Chapter 2—The External Environment: Opportunities, Threats, Competition, and Competitor Analysis

| September 29, 2018

41. New entrants to an
industry are more likely when

a.

it is difficult to
gain access to distribution channels.

b.

economies of scale
in the industry are high.

c.

product
differentiation in the industry is low.

d.

capital
requirements in the industry are high.

42. Economies of scale refer to the fact that as the

a.

quantity of product
produced in a given time period increases, the cost of manufacturing each
unit increases.

b.

quantity of product
produced in a given time period increases, the cost of manufacturing each
unit remains constant.

c.

quantity of product
produced in a given time period increases, the cost of manufacturing each
unit decreases.

d.

quantity of product
produced in a given time period decreases, the cost of manufacturing each
unit decreases.

43. The large expenditures on advertising by firms such as Procter
& Gamble and Colgate-Palmolive is an example of what kind of barrier to
entry?

a.

Access to distribution
channels.

b.

Capital
requirements.

c.

Economies of scale.

d.

Product
differentiation.

44. Product differentiation refers to the

a.

ability of the
buyers of a product to negotiate a lower price.

b.

response of
incumbent firms to new entrants.

c.

belief by customers
that a product is unique.

d.

fact that as more
of a product is produced the cheaper it becomes per unit.

45. Switching costs refer to the

a.

cost to a producer
to exchange equipment in a facility when new technologies emerge.

b.

cost of changing
the firm’s strategic group.

c.

one-time costs
suppliers incur when selling to a different customer.

d.

one-time costs
customers incur when buying from a different supplier.

46. Customer loyalty programs such as airline frequent flyer miles are
an attempt to

a.

decrease
competitors’ access to distribution channels.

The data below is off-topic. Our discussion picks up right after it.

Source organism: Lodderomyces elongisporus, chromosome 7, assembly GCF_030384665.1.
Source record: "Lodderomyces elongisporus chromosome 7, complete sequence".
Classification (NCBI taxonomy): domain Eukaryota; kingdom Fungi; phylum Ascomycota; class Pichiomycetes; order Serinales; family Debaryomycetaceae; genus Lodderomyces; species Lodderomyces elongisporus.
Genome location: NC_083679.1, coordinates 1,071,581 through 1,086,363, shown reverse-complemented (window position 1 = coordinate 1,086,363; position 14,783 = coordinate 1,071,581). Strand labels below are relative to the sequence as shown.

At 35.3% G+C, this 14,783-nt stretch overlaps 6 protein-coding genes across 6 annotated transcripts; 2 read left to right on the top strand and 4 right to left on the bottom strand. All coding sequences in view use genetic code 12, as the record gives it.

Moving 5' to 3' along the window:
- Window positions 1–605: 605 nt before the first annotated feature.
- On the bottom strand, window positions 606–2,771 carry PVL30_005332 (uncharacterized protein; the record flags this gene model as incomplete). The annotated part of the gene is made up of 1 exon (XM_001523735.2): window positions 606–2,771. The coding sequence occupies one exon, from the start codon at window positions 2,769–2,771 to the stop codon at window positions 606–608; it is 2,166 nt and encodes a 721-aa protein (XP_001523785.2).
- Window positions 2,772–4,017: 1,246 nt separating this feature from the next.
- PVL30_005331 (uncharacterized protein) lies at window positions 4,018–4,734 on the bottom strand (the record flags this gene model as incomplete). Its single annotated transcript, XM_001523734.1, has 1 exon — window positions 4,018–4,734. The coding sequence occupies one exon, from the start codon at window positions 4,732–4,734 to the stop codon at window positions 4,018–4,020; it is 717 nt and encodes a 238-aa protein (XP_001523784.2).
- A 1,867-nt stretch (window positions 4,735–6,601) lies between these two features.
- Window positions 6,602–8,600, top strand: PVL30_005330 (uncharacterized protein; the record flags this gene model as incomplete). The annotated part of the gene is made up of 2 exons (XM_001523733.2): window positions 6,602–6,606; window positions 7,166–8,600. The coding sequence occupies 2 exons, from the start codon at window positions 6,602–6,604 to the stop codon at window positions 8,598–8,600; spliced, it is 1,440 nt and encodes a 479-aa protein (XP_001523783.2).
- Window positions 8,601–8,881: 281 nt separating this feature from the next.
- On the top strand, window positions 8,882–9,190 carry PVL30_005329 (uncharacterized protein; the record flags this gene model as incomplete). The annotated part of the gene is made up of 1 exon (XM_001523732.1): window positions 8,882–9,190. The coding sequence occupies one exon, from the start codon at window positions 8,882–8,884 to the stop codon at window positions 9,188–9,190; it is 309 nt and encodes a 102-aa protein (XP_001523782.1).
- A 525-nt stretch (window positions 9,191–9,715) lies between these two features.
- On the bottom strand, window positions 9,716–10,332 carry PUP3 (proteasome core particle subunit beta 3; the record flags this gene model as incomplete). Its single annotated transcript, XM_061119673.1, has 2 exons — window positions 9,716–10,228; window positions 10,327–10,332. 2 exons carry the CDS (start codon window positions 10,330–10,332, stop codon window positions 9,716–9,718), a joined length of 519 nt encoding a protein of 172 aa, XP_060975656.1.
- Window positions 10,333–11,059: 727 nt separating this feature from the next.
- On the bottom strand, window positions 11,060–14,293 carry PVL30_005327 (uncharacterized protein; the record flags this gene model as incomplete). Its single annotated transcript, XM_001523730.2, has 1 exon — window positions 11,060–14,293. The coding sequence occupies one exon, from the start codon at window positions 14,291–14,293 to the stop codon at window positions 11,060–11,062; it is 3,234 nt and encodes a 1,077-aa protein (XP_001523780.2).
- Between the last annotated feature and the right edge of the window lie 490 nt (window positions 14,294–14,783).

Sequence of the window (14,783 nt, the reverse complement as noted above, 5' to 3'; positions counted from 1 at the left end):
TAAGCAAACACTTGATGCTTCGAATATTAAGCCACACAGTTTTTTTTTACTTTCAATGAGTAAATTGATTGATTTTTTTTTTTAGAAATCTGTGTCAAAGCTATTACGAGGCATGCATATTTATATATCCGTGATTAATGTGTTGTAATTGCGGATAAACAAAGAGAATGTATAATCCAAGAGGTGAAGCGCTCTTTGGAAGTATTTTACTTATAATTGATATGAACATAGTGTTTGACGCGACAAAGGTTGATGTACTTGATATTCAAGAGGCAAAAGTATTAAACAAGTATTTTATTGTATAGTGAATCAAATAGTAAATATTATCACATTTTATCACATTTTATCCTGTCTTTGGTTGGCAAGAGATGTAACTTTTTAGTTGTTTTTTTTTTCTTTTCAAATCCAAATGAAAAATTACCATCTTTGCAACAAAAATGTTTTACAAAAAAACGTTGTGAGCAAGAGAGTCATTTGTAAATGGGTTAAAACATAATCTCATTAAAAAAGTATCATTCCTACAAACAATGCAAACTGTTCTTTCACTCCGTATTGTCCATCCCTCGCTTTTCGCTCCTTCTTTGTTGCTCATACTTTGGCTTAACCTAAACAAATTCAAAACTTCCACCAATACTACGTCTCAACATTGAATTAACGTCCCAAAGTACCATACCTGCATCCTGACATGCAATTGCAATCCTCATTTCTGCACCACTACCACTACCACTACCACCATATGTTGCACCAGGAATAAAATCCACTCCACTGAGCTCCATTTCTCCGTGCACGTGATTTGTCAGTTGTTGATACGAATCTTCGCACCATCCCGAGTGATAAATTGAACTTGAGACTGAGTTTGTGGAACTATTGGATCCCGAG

b.

develop a cost
advantage independent of scale.

c.

increase customers’
switching costs.

d.

overcome the
perishability of the hotel “product.”

47. As customers come to believe that a firm’s product is unique, this
allows the firm to

a.

decrease its
advertising expenditures.

b.

customize its
product.

c.

force other
companies out of the market by lowering prices.

d.

obtain loyal
customers.

48. DWK Foods has developed a line of cookies and candies sweetened
exclusively with organic honey. Although DWK is selling some of the products
over the Internet, in order to gain economies of scale, the products must be
sold in retail outlets. The main barrier to entry DWK is likely to encounter
here is

a.

government
licensing and permits.

b.

access to
distribution channels.

c.

consumers’
switching costs.

d.

cost disadvantages
independent of scale.

49. In the case of a retail business dependent on drive-in customers,
the major cost disadvantage independent of scale would be

a.

favorable locations
are not available.

b.

other competitors
have proprietary product technology.

c.

access to raw
materials is difficult.

d.

other competitors
have government subsidies.

50. A certain marble quarry provides a unique type of marble that is
richly colored and strikingly veined. It has been used for churches and public
buildings throughout the world. The architect of a new headquarters for a
prestigious Fortune 500 firm has specified the use of this marble, and this
marble only, for this project. Which of the following statements is most likely
to be true?

a.

The cost of the
marble will be expensive because of the bargaining power of the supplier.

b.

The cost of the
marble will be moderate because of the bargaining power of the buyer.

c.

The cost of the
marble will be moderate because of economies of scale.

d.

The cost of the
marble will be expensive because of the high strategic stakes involved.

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